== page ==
Alligators Swimming Secrets

Alligators are indigenous to two locations. The southern United States and in China near the basin of the Yangtze River are the two places you may run into an gator. Although similar, there are some distinct differences in the two specimens.

The American gator is larger than the Chinese gator. The American gator can reach a length of 19 feet and a weight of 600 pounds. The Chinese gator grows to six feet and weighs a lot less than its American counterpart. Both are prolific swimmers and prefer fresh water to salt water. There are occasions when they will be found in brackish water, but seldom in the salt water of the oceans. The Chinese gator differs from the American gator in another way. While the underside of the American gator is smooth, the Chinese alligator has a scaled underside.

Alligators swim by using their lengthy tails to propel them through the water. The tail length is equal to the length of the body. The webbed feet are used to some degree, but the tail is the primary propellant. The tail of the alligator has other functions. The tail is a strong weapon against predators or potential food. This natural swimmer is known to be found throughout the state of Florida as well as other southern states. If there is a pond, stream or lake, there is a potential for gator population.

When the gator comes on land, they are capable of a flat-footed, rapid burst of speed. The bursts are short, and very fast. During the spring, they are on land to build their nests and lay their eggs. The nest is very large. It can measure 3 ft. tall and 6 ft. wide. An gator can typically lay up to fifty eggs. The warmth of the materials in the nest helps the eggs to hatch. The weight of the gator would crush the eggs if she laid on them. She will help the babies out of the eggs and tend to their needs for at least one year. This includes the art of becoming a strong, natural swimmer.

Baby gators will live on small fish, insects and anything that will fit into their mouth - all of which contains the micronutrients they need. As they mature, the food will get bigger. When the gators are fully grown, they will consume anything that they can swallow without chewing. They do not routinely kill with their mouths. Their tail is a much stronger weapon. In the event of a broken tooth, the gator will grow another one. With human habitation taking over much of their natural habitat, gators have been known to show up in many backyards in the southern states.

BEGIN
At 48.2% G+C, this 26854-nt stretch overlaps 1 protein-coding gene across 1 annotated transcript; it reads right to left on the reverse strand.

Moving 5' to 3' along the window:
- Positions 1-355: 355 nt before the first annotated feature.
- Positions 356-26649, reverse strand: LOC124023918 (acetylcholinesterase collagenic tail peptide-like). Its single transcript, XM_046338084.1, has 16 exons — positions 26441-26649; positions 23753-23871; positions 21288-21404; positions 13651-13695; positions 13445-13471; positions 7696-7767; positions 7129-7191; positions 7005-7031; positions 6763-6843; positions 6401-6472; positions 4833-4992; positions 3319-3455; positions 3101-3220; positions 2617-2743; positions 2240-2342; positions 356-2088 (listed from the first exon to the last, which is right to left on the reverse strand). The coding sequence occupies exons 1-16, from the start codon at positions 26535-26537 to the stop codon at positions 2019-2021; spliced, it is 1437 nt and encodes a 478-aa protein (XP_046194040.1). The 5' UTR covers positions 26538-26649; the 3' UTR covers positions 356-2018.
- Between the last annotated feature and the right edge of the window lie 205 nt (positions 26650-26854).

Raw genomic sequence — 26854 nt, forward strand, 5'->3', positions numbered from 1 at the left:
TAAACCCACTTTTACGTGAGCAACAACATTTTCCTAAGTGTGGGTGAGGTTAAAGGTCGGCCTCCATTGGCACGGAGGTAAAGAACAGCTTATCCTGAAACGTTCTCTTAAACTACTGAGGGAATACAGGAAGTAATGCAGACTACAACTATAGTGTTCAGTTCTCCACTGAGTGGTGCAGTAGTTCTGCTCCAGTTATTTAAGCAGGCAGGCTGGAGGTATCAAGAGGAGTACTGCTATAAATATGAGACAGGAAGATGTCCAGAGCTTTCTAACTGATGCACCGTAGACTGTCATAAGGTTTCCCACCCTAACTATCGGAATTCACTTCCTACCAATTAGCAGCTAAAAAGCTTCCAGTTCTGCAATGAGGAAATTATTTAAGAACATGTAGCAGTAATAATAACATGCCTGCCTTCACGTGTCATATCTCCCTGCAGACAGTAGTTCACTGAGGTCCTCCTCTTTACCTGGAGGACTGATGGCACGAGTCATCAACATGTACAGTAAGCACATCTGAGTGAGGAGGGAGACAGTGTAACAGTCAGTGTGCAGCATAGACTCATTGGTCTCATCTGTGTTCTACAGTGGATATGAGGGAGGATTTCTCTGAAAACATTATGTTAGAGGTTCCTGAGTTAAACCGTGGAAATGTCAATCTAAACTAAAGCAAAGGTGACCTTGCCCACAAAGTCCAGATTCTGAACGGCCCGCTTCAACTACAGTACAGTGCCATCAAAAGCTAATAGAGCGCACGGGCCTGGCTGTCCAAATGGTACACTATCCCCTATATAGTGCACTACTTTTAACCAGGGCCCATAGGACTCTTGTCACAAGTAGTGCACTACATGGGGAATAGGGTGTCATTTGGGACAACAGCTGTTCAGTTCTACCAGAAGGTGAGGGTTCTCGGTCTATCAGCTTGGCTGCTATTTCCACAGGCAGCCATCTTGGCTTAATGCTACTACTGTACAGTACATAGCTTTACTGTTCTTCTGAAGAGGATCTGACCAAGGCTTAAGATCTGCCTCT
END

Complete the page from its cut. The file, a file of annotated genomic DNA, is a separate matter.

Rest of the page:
Although once endangered, the American gators were saved from extinction by conscientious citizens. No longer are they hunted for their hides in the United States. The Chinese gators are currently endangered, and efforts are being made to protect these animals. They have survived since the age of dinosaurs and are a member of the dinosaur family. The perils they faced from natural occurrences were not as damaging as the things that human beings have done to them.

One can learn how to swim better by watching these sea creatures. Their tails move their chi energy while their jaw size determines their diet.

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Today's Daily Swimming Workout:

Warm up:  500 freestyle, 100 breaststroke kick no board, 200 Individual Medley, 100 kick-on-back butterfly with fins, 100 side kick freestyle with fins

6 x 150 as repeating no rest with fins: 25 butterfly kick butterfly, 75 butterfly, 50 freestyle; 25 backstroke kick, 75 backstroke, 50 freestyle; 25 breaststroke kick, 75 breaststroke, 50 freestyle;  repeat

100 Individual Medley

Pull with hand paddles:  4 x (100 breaststroke + 200 freestyle)

Fins on: 2 x (100 backstroke + 200 freestyle)

10 x 50 alternating backstroke and freestyle

Warm-down:  200 freestyle

Total:  4500 meters or yards depending on pool size

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